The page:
speaking in pictures

This boy loves the water.

On a recent trip, we asked him every day, several times, if he wanted to go swimming. He firmly, directly, and absolutely said, “No.”

So, someone would stay home with him while the others headed for the pool. I chalked it up to mood, sometimes you just don’t know with him. He can be over a favorite toy or hobby in the blink of an eye. I do not get nor expect an explanation.

After three days of this, we decided to take a picture of the pool. This was the same pool he had been to so many times before, so we figured this was worth a try. I had a feeling something was lost in our communication.

The next day, we showed him the photo and asked if he wanted to go swimming. He excitedly responded with “Yes!”

Back to the beginning, the first specialists we saw when Wilson’s speech development was delayed continually insisted that he needed more visuals in his life. All day long, he should have images to remind him things like how to wash his hands or use the bathroom, visual schedules to transition from one activity to another, food visuals, stop/go images for safety, etc.

This was hard to wrap my head around. He knew how to do all these things, and I knew he understood so many words even though he couldn’t say many. I thought they were just trying to put him in the “autism box” – assuming he needed these seemingly excessive visuals like many other children with autism.  I stubbornly wanted him to understand me, my way. I so badly wanted the words coaxed out of him.

But they were right. Eventually our walls were covered with these images he quite simply needed for regulation. Stories on self-care, self-calming techniques, stop signs, daily routines, and schedules. We kept images in the diaper bag, on our keychains and cell phones.  We’d scribble plans out on whiteboards and leave instructions with caregivers to do the same.

It didn’t matter if you were the World’s Most Terrible Artist, he listened to these images. He understood them. Especially when his anxiety was heightened and regulation down, this was the way we could earn his attention.

Fast forward, and today this sweet boy knows hundreds of new words and concepts. He continues to understand so much more than he can say. Words have a way of escaping him. He learns them, he knows them, and then he often cannot access them. This frustrates the hell right out of him. This is the downright unfair, heartbreaking part of his brain working in this way it has been designed.

We can tell him the plan 1,000 times. He’ll anxiously repeat it back to us, over an over, waiting for confirmation that he has it down correctly. If we SHOW him, he calms, accepts, and moves on. He might come back and quietly check the image or schedule again and then continues with what he was doing.

Now he is the one adorning our walls with visuals. He draws, cuts and glues paper, and carefully hangs his creations with blue tape. I think he knows he can say so much more this way, and we are listening.

Communication looks different for everyone, and it’s constantly evolving. Keep trying new approaches and circling back to old tactics, even the ones that didn’t work the first go-around. It is always worth a try.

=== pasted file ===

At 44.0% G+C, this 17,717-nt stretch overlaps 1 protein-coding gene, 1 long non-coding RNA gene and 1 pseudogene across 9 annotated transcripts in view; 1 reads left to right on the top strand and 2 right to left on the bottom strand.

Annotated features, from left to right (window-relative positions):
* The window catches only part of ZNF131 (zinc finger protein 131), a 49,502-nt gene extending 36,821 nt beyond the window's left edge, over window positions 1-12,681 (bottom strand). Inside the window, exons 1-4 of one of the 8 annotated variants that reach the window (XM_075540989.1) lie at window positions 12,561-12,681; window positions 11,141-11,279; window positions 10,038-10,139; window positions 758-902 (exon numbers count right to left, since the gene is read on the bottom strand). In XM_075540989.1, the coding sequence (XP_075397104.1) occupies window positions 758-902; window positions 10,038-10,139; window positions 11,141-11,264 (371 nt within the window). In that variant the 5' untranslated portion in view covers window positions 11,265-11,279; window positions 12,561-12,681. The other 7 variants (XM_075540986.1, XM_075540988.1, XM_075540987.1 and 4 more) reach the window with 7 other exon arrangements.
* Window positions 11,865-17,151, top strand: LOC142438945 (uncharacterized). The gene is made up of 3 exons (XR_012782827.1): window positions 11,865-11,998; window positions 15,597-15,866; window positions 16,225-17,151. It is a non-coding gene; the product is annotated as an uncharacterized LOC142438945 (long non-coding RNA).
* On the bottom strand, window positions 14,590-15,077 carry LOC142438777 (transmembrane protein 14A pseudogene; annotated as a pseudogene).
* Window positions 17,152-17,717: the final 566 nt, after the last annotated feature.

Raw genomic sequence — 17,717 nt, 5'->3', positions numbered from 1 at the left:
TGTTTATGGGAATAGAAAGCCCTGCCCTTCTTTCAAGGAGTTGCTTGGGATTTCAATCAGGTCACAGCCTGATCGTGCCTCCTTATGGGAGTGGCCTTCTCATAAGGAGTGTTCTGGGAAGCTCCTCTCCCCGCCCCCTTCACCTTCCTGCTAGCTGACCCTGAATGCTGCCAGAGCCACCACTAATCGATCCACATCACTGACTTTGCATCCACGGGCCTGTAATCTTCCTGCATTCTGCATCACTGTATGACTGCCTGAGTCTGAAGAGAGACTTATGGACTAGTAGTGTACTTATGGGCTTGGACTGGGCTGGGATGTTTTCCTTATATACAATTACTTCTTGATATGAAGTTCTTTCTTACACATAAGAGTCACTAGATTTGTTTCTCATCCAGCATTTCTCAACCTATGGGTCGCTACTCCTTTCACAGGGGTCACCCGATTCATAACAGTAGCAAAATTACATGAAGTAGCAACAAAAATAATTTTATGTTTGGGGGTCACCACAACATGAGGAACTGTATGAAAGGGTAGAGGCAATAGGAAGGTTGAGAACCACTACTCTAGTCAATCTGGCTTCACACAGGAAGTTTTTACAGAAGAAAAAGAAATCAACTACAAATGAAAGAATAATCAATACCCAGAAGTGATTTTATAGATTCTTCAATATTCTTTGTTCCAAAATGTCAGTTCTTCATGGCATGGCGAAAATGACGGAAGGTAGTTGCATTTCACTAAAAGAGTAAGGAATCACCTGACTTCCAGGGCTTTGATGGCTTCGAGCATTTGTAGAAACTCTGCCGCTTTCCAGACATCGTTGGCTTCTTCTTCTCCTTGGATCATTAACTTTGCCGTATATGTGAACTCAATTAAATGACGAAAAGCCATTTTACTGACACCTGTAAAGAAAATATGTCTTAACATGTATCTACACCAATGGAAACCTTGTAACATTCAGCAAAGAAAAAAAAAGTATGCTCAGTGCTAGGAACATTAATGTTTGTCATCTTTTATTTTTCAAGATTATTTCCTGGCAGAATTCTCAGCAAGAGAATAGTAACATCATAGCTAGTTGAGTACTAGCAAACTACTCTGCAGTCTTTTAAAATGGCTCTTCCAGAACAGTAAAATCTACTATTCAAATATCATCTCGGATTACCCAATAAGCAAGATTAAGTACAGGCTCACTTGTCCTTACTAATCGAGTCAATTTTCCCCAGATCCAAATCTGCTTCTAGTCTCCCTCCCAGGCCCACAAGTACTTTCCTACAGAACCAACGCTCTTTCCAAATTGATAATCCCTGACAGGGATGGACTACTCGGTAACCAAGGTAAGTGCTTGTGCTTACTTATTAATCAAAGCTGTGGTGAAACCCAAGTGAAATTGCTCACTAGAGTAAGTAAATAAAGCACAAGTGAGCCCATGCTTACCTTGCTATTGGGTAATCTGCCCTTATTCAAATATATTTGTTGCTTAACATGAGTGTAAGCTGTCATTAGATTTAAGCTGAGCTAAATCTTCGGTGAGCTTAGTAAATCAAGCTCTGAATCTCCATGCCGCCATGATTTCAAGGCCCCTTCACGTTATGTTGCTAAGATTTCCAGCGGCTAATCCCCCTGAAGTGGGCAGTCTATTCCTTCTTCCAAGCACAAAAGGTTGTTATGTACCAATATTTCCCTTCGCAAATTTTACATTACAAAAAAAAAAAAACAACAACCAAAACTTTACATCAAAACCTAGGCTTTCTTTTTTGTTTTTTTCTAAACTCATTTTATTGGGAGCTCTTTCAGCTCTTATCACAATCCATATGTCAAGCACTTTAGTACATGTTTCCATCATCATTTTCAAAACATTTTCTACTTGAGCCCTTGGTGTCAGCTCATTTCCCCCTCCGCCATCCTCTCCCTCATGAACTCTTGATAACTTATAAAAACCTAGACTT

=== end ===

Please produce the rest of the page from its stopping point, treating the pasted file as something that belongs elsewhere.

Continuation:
Slow and Steady Progress


There was a time when I thought this kid would NEVER, EVER, get a haircut.

Today, we busted this one out in 5-10 minutes with NO SCREAMING! 😱


I’ve already posted about haircut progress in the past, so I’ll spare you all the desensitization details.

Moms and Dads: hang in there if you are dealing with this or other sensory sensitivities, potty training, etc. It will get better.

If you think you are moving slow and taking baby steps, move even SLOWER and take smaller steps. It will be worth the time spent.

Side note: his incentive today was canned green beans 🤷🏼‍♀️ he wants what he wants! And when I tried to give him a new brand with no salt added, he smelled them and requested “different green beans”. Can’t sneak anything past this stud! 🤣

Also pictured below- our white board where we keep track of stars earned during the haircut and my version of a cup of green beans. 🙌🏻


Also side note: he does NOT stop moving 🌪 but was so happy, I needed to capture it 📸 .


As goes with autism, attempting this cut the night before school pictures could have gone VERY differently!! .

Today was a good day 💙 


Visual Schedules are a GAME CHANGER!


Adding more visual supports has been SO helpful for Wilson. This was something that took me awhile to come around to understanding that he needed because I thought he KNEW most all of these words.

It was incredible to see how much of a difference it made for him to SEE them, especially when it comes to scheduling and first/then scenarios.

I can say “put your shoes on” 50x but if he sees an image of shoes, car, then school- he is more likely to complete all those steps without a million prompts.

Now he puts his own magnets up when he wants something and can’t exactly get those needs across verbally. He’s even started drawing items he wants! (His sandwich 🤣- see video below!)

Checking events off as they are completed has been really helpful as well.

The magnets we’re using here are schKIDules ordered from Amazon, and some wallet sized photo prints we made of items more specific to Wilson, like preferred foods/activities, his school, therapists, our house etc.

I also included a screenshot of the Choiceworks app we use for schedules on the go. It’s great- you can use stock photos or photos from your camera roll.


For special events, park visits, doc appointments and other outings we bring a small whiteboard so we can draw or create checklists on the fly!


Give some of these a try and if you have questions don’t hesitate to ask- I wish I hadn’t waited so long to make some of these simple things more available for the whole family!

Click the images below to see Wilson using his visual supports!